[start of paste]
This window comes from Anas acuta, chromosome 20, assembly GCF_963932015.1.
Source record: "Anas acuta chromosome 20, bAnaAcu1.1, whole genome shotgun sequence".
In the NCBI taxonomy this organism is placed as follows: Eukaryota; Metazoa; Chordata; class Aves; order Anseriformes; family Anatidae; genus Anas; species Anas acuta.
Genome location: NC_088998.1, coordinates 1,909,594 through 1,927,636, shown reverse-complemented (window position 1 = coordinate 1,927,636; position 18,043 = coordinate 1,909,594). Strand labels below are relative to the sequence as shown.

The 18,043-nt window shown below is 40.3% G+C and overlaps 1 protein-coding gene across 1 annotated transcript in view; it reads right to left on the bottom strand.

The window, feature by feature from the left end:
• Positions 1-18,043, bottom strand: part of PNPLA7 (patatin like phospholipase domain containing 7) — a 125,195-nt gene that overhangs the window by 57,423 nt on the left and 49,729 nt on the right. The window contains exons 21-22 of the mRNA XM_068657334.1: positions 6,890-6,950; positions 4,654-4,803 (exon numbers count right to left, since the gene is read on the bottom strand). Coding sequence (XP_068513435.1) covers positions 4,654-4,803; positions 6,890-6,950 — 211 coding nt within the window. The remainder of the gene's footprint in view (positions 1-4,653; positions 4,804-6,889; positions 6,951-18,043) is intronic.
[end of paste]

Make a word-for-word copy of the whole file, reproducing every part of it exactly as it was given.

This window comes from Anas acuta, chromosome 20, assembly GCF_963932015.1.
Source record: "Anas acuta chromosome 20, bAnaAcu1.1, whole genome shotgun sequence".
In the NCBI taxonomy this organism is placed as follows: Eukaryota; Metazoa; Chordata; class Aves; order Anseriformes; family Anatidae; genus Anas; species Anas acuta.
Genome location: NC_088998.1, coordinates 1,909,594 through 1,927,636, shown reverse-complemented (window position 1 = coordinate 1,927,636; position 18,043 = coordinate 1,909,594). Strand labels below are relative to the sequence as shown.

The 18,043-nt window shown below is 40.3% G+C and overlaps 1 protein-coding gene across 1 annotated transcript in view; it reads right to left on the bottom strand.

The window, feature by feature from the left end:
• Positions 1-18,043, bottom strand: part of PNPLA7 (patatin like phospholipase domain containing 7) — a 125,195-nt gene that overhangs the window by 57,423 nt on the left and 49,729 nt on the right. The window contains exons 21-22 of the mRNA XM_068657334.1: positions 6,890-6,950; positions 4,654-4,803 (exon numbers count right to left, since the gene is read on the bottom strand). Coding sequence (XP_068513435.1) covers positions 4,654-4,803; positions 6,890-6,950 — 211 coding nt within the window. The remainder of the gene's footprint in view (positions 1-4,653; positions 4,804-6,889; positions 6,951-18,043) is intronic.